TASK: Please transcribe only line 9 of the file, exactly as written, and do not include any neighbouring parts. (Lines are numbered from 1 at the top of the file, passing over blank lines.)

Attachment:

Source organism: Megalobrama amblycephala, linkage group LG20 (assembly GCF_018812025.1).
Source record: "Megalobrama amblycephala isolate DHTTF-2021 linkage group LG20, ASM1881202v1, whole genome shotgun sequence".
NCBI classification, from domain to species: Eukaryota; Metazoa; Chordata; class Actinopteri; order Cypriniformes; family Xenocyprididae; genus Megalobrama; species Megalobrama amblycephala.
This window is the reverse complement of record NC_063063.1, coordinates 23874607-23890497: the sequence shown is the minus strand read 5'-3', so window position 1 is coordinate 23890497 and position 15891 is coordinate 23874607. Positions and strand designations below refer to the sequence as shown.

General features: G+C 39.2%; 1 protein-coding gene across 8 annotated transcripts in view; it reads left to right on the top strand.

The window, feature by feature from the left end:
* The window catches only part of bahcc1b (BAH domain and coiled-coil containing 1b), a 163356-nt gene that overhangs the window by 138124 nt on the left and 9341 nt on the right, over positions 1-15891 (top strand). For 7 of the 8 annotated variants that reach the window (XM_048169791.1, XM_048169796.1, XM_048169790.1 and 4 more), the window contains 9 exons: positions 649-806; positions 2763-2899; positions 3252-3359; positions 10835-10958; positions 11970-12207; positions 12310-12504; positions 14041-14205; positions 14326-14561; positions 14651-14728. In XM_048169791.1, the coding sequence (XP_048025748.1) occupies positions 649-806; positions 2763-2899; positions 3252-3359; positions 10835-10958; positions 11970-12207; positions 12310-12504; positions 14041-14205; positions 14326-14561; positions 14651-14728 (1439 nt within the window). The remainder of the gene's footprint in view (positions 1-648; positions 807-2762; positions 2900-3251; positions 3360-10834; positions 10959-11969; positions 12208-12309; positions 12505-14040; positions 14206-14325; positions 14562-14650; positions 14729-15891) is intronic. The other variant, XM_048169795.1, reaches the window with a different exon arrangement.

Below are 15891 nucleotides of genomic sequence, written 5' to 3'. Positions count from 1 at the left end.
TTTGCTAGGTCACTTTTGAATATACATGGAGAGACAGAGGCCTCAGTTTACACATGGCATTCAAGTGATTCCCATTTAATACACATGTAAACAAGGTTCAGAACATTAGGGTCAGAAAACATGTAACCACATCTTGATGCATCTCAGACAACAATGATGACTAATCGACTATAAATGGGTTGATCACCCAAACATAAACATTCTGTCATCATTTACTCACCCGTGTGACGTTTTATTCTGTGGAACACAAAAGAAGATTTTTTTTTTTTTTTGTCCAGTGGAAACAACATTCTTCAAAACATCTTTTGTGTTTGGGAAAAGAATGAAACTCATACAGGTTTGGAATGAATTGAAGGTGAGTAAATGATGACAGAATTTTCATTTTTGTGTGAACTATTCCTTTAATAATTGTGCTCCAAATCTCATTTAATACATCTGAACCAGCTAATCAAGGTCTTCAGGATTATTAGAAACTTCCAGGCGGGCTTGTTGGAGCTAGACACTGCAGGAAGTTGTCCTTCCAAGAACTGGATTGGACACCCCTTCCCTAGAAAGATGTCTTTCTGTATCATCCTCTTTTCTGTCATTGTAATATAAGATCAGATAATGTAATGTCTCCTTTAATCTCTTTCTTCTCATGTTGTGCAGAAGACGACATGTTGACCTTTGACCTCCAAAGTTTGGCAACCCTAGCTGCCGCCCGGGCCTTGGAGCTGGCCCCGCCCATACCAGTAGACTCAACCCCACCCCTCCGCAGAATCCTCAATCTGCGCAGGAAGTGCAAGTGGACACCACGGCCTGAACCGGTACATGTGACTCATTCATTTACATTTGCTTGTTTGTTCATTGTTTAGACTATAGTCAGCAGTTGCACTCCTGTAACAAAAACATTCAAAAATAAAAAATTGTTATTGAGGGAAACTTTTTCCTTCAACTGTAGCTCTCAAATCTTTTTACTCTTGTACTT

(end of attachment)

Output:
TTTGCTAGGTCACTTTTGAATATACATGGAGAGACAGAGGCCTCAGTTTACACATGGCATTCAAGTGATTCCCATTTAATACACATGTAAACAAGGTTCAGAACATTAGGGTCAGAAAACATGTAACCACATCTTGATGCATCTCAGACAACAATGATGACTAATCGACTATAAATGGGTTGATCACCCAAACATAAACATTCTGTCATCATTTACTCACCCGTGTGACGTTTTATTCTGTGGAACACAAAAGAAGATTTTTTTTTTTTTTTGTCCAGTGGAAACAACATTCTTCAAAACATCTTTTGTGTTTGGGAAAAGAATGAAACTCATACAGGTTTGGAATGAATTGAAGGTGAGTAAATGATGACAGAATTTTCATTTTTGTGTGAACTATTCCTTTAATAATTGTGCTCCAAATCTCATTTAATACATCTGAACCAGCTAATCAAGGTCTTCAGGATTATTAGAAACTTCCAGGCGGGCTTGTTGGAGCTAGACACTGCAGGAAGTTGTCCTTCCAAGAACTGGATTGGACACCCCTTCCCTAGAAAGATGTCTTTCTGTATCATCCTCTTTTCTGTCATTGTAATATAAGATCAGATAATGTAATGTCTCCTTTAATCTCTTTCTTCTCATGTTGTGCAGAAGACGACATGTTGACCTTTGACCTCCAAAGTTTGGCAACCCTAGCTGCCGCCCGGGCCTTGGAGCTGGCCCCGCCCATACCAGTAGACTCAACCCCACCCCTCCGCAGAATCCTCAATCTGCGCAGGAAGTGCAAGTGGACACCACGGCCTGAACCGGTACATGTGACTCATTCATTTACATTTGCTTGTTTGTTCATTGTTTAGACTATAGTCAGCAGTTGCACTCCTGTAACAAAAACATTCAAAAATAAAAAATTGTTATTGAGGGAAACTTTTTCCTTCAACTGTAGCTCTCAAATCTTTTTACTCTTGTACTT